When he was paired alongside Chris Paul after Paul was drafted by the New Orleans Hornets the following year, it seemed almost inevitable that Smith’s career would be finish up somewhere between Allen’s or Allan Houston’s, another athletic sharp shooter of recent vintage.
Eight years later it appears as if Smith will fall far short of either comparison. While he’s had a solid NBA career (12.5ppg/24.5mpg), Smith’s has not been the stellar career that many envisioned when Paul and Smith seemed on the verge of becoming a 21st-century version of Isaiah Thomas and Joe Dumars.
Instead Smith has toiled for the last eight years as the consummate wild-card, equally capable of a 20-point outburst or nailing a game-winning shot, or going scoreless, turning the ball over multiple times all the while playing listless defense. Were the NBA a poker site, Smith’s value as a wild-card would be certain. But it’s not and as much as the league embraces improvisational players—teams need players who they can depend on to show up on a nightly basis.
Making matters worst, Smith has been eclipsed by a number of guards who were taken after him in the 2004 draft including Jameer Nelson, Kevin Martin, Trevor Ariza and Tony Allen, three of whom (Allen, Ariza and Nelson) played in an NBA finals. One can even make a case that Smith has not even distinguished himself from other fellow 2004 draftees, Delonte West and Chris Duhon. Even Dorrell Wright, who was picked one slot after Smith has had a resurgence. And with the exception of West, all of Smith’s 2004 draft mates currently have more lucrative contracts than him.
This last point was amplified when it was recently announced that Smith will sign a two-year 2.8 million dollar deal to return to the New York Knicks. To put this in perspective, Ray Allen, ten years Smith’s senior was recently offered a two-year 12-million dollar contract by the Boston Celtics before eventually settling on a 3-year 9-million dollar with the Miami Heat.
If this were say Allen Iverson at the end of his career one could make an argument that Ray Allen was offered more money because he’s a bigger draw—but no. Allen is more valuable simply because he works harder, has kept himself in excellent shape and is infinitely more dependable than Smith.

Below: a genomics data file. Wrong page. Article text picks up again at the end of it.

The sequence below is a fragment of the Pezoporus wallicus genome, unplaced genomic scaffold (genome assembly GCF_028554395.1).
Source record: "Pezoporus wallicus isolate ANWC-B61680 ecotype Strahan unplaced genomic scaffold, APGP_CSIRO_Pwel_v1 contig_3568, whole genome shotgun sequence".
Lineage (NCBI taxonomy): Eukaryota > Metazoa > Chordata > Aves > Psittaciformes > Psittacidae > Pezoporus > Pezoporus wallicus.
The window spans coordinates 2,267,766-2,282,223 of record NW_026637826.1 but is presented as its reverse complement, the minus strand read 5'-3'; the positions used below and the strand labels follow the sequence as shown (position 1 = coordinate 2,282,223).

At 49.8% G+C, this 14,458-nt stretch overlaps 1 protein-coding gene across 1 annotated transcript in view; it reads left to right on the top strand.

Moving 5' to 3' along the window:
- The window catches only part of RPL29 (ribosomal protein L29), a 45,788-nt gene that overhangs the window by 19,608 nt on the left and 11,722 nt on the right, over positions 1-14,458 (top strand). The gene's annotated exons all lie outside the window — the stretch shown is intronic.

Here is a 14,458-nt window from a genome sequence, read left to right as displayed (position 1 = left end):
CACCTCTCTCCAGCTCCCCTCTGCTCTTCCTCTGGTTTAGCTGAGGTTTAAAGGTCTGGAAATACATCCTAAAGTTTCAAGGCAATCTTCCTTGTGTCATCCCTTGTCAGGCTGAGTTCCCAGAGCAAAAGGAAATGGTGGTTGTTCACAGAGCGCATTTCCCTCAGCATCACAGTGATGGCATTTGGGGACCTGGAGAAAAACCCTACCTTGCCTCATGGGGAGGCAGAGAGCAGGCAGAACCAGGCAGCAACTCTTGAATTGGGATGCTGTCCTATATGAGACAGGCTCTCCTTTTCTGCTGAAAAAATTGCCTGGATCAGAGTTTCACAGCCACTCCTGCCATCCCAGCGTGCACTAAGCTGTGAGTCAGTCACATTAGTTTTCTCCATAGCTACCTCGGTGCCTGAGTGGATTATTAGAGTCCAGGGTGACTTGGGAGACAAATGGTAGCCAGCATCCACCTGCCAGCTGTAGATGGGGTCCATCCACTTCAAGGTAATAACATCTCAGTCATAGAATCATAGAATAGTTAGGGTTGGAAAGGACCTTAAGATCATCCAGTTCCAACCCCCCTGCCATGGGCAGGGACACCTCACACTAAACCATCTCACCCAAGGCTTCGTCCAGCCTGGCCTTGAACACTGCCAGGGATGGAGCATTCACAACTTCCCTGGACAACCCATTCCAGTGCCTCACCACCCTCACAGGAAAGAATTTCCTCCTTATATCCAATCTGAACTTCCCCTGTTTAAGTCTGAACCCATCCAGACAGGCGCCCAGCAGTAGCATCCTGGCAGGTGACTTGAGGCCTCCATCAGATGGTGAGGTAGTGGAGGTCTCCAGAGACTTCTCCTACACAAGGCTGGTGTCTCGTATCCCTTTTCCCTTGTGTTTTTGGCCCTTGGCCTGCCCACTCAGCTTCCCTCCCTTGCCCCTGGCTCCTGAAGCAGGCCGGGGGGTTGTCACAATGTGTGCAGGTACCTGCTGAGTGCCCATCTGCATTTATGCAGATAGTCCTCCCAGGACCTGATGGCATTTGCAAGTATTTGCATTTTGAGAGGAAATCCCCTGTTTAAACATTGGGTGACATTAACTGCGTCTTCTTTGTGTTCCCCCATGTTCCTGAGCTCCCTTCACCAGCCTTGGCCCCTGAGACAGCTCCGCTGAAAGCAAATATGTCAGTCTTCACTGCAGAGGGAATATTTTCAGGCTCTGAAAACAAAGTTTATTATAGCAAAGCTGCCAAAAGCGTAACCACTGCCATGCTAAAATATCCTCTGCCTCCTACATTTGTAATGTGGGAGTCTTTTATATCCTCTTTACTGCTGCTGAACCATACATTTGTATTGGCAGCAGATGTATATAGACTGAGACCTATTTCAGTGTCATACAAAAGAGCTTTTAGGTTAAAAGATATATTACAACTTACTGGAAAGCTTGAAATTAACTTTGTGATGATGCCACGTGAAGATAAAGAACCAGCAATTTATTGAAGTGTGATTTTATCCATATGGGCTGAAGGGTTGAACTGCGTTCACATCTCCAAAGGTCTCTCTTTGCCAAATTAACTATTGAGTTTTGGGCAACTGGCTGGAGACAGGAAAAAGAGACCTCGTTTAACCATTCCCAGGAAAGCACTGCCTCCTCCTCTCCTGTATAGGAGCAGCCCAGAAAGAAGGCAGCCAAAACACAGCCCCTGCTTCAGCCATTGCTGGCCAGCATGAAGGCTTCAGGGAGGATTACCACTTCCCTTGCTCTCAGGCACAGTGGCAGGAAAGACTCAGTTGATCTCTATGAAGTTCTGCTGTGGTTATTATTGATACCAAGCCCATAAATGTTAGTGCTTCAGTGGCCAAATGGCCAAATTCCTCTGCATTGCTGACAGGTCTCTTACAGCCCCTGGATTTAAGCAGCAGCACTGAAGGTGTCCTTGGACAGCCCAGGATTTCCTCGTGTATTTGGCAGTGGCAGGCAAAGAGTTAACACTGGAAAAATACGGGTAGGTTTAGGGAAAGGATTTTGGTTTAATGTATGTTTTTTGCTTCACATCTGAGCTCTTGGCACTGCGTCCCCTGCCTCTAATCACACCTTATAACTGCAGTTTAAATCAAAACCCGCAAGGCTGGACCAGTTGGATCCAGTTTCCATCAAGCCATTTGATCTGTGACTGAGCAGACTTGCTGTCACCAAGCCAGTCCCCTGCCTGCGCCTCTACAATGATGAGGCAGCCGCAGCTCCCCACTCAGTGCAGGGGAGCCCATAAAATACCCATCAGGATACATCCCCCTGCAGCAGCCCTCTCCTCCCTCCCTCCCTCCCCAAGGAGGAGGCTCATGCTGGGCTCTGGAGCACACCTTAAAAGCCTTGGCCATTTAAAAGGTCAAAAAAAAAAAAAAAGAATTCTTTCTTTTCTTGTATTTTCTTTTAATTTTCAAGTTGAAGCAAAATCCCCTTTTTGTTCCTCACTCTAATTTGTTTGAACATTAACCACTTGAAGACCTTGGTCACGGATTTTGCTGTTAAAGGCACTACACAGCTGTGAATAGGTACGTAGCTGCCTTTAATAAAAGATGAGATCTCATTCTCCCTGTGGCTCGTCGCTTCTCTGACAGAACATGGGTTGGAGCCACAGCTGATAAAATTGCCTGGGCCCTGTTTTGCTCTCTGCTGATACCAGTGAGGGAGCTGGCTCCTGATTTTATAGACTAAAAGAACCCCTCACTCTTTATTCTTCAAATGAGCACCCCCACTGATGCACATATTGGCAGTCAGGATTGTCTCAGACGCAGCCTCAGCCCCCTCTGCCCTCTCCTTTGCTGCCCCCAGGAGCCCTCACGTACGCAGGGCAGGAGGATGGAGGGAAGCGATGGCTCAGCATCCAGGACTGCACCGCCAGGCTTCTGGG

Smith’s teammate Steve Novak, another sharp-shooter just inked a 4-year 15-million dollar offer from the Knicks. Heck, the Knicks signed 38-year old Marcus Camby to a 3-year 12million dollar deal.
After nearly a decade of failing to display the discipline and professionalism that his first NBA coach Byron Scott said Smith so tragically lacked, Smith is now literally paying for his lack of growth as a player. In an era where shooter’s of Smith’s caliber are so highly sought out, it is telling that Smith received an underwhelming response as a free-agent.
Therefore while Smith has not wasted his talents, he has also has not made the most of them.
Even if we are willing to disregard Gilbert’s asinine rants after James’ departure in 2010, there is the obvious fact that the Cavaliers would be helping one of their competitors get better which makes this scenario even more absurd. Cleveland helping New Jersey is worst than Memphis giving Los Angeles Pau Gasol, the player who became the lynchpin to their recent titles. Memphis was at least in precarious financial straits and were not going to improve significantly with Gasol. Moreover, the player they received in return for Gasol, his younger brother Marc, has outplayed Gasol the past two years and almost helped Memphis advance to the Western Conference finals in 2011.
Cleveland on the other hand is considering helping a team that only won one more game than them last year improve dramatically. Yes, New Jersey was only +1 in the victories column last season, which means had Kyrie Irving or Anderson Varejao not been missed significant playing time, Cleveland could have easily surpassed New Jersey in the win column. At this point the best case scenario for next season is that both teams would be battling with the Bucks, Sixers and Celtics for the seventh seen in the Eastern Conference.